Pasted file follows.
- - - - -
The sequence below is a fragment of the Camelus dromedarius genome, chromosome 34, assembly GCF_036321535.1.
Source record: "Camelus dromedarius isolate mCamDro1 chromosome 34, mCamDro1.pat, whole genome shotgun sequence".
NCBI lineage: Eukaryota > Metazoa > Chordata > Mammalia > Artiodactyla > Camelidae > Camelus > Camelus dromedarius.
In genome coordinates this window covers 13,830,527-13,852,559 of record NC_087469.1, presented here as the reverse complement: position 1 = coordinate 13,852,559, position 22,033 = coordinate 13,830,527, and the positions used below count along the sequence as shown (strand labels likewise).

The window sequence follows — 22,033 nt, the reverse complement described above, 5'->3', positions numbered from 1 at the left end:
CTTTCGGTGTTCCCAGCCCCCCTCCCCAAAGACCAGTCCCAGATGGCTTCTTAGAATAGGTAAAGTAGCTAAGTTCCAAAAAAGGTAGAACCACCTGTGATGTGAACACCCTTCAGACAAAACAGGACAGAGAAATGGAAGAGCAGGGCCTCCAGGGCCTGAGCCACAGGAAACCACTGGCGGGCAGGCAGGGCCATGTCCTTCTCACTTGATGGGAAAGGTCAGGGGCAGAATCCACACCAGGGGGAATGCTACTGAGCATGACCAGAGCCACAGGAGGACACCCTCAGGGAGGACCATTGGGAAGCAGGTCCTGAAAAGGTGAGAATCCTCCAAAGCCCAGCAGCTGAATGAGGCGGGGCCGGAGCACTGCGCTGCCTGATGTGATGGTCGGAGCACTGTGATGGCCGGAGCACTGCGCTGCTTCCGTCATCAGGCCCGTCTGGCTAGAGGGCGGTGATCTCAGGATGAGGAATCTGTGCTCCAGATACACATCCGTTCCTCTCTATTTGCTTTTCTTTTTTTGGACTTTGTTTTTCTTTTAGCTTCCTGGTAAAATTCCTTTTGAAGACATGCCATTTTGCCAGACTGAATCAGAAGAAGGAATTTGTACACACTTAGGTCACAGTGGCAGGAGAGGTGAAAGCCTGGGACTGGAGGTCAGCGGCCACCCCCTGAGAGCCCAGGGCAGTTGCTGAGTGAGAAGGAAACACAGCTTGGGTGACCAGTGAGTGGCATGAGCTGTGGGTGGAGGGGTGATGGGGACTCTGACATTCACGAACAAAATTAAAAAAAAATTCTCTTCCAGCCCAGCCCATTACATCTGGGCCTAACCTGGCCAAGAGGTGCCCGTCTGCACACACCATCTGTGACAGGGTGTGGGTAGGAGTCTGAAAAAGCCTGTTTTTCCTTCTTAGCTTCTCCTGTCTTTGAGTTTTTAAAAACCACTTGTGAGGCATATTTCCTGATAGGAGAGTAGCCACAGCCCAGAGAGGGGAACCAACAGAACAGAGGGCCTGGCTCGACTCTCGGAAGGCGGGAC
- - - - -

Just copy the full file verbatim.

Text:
The sequence below is a fragment of the Camelus dromedarius genome, chromosome 34, assembly GCF_036321535.1.
Source record: "Camelus dromedarius isolate mCamDro1 chromosome 34, mCamDro1.pat, whole genome shotgun sequence".
NCBI lineage: Eukaryota > Metazoa > Chordata > Mammalia > Artiodactyla > Camelidae > Camelus > Camelus dromedarius.
In genome coordinates this window covers 13,830,527-13,852,559 of record NC_087469.1, presented here as the reverse complement: position 1 = coordinate 13,852,559, position 22,033 = coordinate 13,830,527, and the positions used below count along the sequence as shown (strand labels likewise).

The window sequence follows — 22,033 nt, the reverse complement described above, 5'->3', positions numbered from 1 at the left end:
CTTTCGGTGTTCCCAGCCCCCCTCCCCAAAGACCAGTCCCAGATGGCTTCTTAGAATAGGTAAAGTAGCTAAGTTCCAAAAAAGGTAGAACCACCTGTGATGTGAACACCCTTCAGACAAAACAGGACAGAGAAATGGAAGAGCAGGGCCTCCAGGGCCTGAGCCACAGGAAACCACTGGCGGGCAGGCAGGGCCATGTCCTTCTCACTTGATGGGAAAGGTCAGGGGCAGAATCCACACCAGGGGGAATGCTACTGAGCATGACCAGAGCCACAGGAGGACACCCTCAGGGAGGACCATTGGGAAGCAGGTCCTGAAAAGGTGAGAATCCTCCAAAGCCCAGCAGCTGAATGAGGCGGGGCCGGAGCACTGCGCTGCCTGATGTGATGGTCGGAGCACTGTGATGGCCGGAGCACTGCGCTGCTTCCGTCATCAGGCCCGTCTGGCTAGAGGGCGGTGATCTCAGGATGAGGAATCTGTGCTCCAGATACACATCCGTTCCTCTCTATTTGCTTTTCTTTTTTTGGACTTTGTTTTTCTTTTAGCTTCCTGGTAAAATTCCTTTTGAAGACATGCCATTTTGCCAGACTGAATCAGAAGAAGGAATTTGTACACACTTAGGTCACAGTGGCAGGAGAGGTGAAAGCCTGGGACTGGAGGTCAGCGGCCACCCCCTGAGAGCCCAGGGCAGTTGCTGAGTGAGAAGGAAACACAGCTTGGGTGACCAGTGAGTGGCATGAGCTGTGGGTGGAGGGGTGATGGGGACTCTGACATTCACGAACAAAATTAAAAAAAAATTCTCTTCCAGCCCAGCCCATTACATCTGGGCCTAACCTGGCCAAGAGGTGCCCGTCTGCACACACCATCTGTGACAGGGTGTGGGTAGGAGTCTGAAAAAGCCTGTTTTTCCTTCTTAGCTTCTCCTGTCTTTGAGTTTTTAAAAACCACTTGTGAGGCATATTTCCTGATAGGAGAGTAGCCACAGCCCAGAGAGGGGAACCAACAGAACAGAGGGCCTGGCTCGACTCTCGGAAGGCGGGAC